Top Tips for Busy Music Teachers
Posted on 10th September 2020
All Music Teachers are busy Music Teachers! Here are some tips for you!
Ask for help! Sometimes by asking for help you might feel that none arrives, or that nobody is listening. But if you are specific about the task you need help with, people will be much more likely to get involved, or to suggest someone else who can help. For example, moving instruments around the school for rehearsals, performances or lessons can eat into time when your students could be playing. Could you set a system in place that means your students take responsibility for ensuring the instruments are in the right place at the right time?
Keeping the music spaces tidy is difficult when students like to use the areas to create or just hang out. Set standards in place so that students ensure practice rooms are kept clean and clutter free. It is a privilege for students to have music facilities – teach them to appreciate their space!
Organising concerts and shows can be overwhelming. Do you have students or keen parents who would help sell tickets, photocopy programmes, put out and put away chairs, serve drinks in the interval? You are not imposing on people by delegating tasks - you will actually give people a real sense of achievement and enjoyment from having been part of a successful event.
Do you have parents, instrumental teachers or school teachers who are amateur musicians who could help students get ready for concerts – to oversee rehearsals, accompany students, tune instruments before performances? Again, people like to be involved, particularly if they are music lovers.
Team up. You can often save time and other resources by working with others. For example, Joint events with other departments e.g. music and drama events, music and poetry events
Link your performance to fundraising. Could the concert be a fundraiser for the PTA or a local charity? If so, what help can they give you?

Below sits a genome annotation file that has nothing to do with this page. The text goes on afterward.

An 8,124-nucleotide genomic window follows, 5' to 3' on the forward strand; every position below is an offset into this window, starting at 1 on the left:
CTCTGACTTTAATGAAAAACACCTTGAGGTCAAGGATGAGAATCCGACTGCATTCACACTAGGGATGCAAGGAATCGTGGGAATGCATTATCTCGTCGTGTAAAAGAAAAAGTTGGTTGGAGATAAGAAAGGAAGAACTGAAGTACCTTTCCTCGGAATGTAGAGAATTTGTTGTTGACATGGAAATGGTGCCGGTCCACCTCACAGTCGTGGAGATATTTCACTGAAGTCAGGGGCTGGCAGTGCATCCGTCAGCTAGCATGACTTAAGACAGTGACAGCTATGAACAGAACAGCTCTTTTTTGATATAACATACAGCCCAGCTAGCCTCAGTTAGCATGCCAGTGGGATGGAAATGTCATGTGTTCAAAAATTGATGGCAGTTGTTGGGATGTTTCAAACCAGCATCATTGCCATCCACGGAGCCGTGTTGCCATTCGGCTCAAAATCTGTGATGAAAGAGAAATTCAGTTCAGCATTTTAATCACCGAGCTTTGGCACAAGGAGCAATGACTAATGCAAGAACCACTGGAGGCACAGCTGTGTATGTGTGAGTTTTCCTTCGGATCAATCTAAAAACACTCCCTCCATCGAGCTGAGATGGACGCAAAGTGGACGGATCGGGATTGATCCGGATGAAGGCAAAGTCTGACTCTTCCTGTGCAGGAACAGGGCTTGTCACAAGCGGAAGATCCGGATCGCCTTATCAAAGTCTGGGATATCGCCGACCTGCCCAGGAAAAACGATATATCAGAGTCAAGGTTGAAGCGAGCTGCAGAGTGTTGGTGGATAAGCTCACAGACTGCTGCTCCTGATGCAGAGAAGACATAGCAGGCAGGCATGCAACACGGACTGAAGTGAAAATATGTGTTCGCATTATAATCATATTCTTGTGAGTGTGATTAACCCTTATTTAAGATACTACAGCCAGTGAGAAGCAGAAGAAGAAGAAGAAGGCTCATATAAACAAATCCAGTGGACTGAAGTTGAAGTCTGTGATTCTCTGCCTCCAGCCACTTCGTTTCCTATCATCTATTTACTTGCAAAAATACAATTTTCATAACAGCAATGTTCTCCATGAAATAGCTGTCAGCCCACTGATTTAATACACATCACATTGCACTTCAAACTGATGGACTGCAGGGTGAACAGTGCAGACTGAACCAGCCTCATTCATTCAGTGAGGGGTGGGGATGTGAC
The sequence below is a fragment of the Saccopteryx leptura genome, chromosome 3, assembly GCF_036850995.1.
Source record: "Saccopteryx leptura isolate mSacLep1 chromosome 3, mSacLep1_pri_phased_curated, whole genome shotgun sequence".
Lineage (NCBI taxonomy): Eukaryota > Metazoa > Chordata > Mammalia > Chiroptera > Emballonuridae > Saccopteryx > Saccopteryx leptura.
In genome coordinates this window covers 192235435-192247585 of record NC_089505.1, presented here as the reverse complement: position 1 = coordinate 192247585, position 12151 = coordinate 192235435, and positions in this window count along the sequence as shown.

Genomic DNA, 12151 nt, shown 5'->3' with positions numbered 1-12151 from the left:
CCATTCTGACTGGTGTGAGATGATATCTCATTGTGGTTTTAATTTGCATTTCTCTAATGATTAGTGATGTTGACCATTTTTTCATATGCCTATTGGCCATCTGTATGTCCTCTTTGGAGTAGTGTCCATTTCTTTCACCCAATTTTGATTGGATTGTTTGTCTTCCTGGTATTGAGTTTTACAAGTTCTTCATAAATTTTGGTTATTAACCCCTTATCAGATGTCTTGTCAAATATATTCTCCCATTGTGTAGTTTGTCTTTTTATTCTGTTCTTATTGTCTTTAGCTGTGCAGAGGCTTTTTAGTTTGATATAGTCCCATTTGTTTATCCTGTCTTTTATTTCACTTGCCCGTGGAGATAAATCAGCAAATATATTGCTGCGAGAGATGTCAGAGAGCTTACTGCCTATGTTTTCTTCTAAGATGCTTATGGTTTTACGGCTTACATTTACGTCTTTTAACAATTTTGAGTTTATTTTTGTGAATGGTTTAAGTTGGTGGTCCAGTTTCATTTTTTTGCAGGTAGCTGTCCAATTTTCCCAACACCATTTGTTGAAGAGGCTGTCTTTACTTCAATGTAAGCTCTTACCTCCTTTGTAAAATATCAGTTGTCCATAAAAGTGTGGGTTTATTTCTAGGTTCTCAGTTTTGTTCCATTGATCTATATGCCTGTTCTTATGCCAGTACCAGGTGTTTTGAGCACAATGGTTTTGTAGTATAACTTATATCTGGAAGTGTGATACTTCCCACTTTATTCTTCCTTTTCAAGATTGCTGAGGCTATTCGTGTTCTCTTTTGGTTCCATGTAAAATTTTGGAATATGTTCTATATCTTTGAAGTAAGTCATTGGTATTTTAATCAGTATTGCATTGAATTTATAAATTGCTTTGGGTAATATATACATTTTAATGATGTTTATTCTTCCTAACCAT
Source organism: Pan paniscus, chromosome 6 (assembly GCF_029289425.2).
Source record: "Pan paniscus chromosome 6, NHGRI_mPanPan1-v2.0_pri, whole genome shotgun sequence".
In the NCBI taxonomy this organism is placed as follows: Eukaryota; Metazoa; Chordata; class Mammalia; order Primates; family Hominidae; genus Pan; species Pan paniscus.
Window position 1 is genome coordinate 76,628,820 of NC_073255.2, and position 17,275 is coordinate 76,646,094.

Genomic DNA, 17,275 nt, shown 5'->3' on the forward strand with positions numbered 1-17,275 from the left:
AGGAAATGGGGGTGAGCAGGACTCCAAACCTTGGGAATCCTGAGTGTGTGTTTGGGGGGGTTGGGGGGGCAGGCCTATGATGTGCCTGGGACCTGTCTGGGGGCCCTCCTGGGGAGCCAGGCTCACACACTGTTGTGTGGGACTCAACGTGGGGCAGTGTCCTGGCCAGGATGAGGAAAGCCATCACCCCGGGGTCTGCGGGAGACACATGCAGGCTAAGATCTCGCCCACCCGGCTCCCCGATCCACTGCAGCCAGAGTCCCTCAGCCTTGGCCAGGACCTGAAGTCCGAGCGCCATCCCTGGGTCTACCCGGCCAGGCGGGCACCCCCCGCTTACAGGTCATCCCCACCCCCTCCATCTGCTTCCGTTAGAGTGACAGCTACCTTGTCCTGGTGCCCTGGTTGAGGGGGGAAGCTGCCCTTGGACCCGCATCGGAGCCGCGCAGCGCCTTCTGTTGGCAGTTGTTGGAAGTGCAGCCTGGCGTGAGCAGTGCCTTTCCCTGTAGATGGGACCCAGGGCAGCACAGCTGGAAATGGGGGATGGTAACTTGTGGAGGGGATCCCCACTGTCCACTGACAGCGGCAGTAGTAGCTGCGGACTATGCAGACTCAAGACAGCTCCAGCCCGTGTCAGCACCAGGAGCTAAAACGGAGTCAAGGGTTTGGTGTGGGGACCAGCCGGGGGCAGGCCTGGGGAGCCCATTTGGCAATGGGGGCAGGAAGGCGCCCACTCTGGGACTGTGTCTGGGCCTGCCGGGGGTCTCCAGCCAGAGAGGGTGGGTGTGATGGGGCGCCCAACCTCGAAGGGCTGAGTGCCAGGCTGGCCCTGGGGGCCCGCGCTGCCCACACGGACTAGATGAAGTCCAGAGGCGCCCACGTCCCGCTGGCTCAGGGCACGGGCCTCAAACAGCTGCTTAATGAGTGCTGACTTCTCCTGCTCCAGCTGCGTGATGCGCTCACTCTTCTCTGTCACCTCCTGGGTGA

Could older students organise, conduct, source music or write arrangements for an ensemble such as choir or orchestra? This can give students a great sense of achievement.
Make a clear plan. When you begin organising an event, plan it thoroughly, working back from the performance you want to achieve and including all of the steps that will get you there. By planning in advance, you will find it easier to delegate and involve others, as you will be able to discuss your needs in plenty of time. Nobody will be rushing to the photocopier to print programmes five minutes before the concert, your event will be well attended and the performers will feel confident in their preparation.
Make time to ask your students to feed back on events and concerts. If you are wondering if all the hard work was worth it, hearing how the work has impacted on the students can really boost your morale and help you judge what sort of event to work towards next. Asking students for feedback also engages them in their own experience. By verbalising or writing down how they felt about the performance, students will also process and learn from their own involvement in a deeper way.
If you have any experience, ideas or stories about time management and building a positive music department we’d love to hear them and share them with our colleagues and friends in music teaching. Get in touch with us today and let us know how it works for you!
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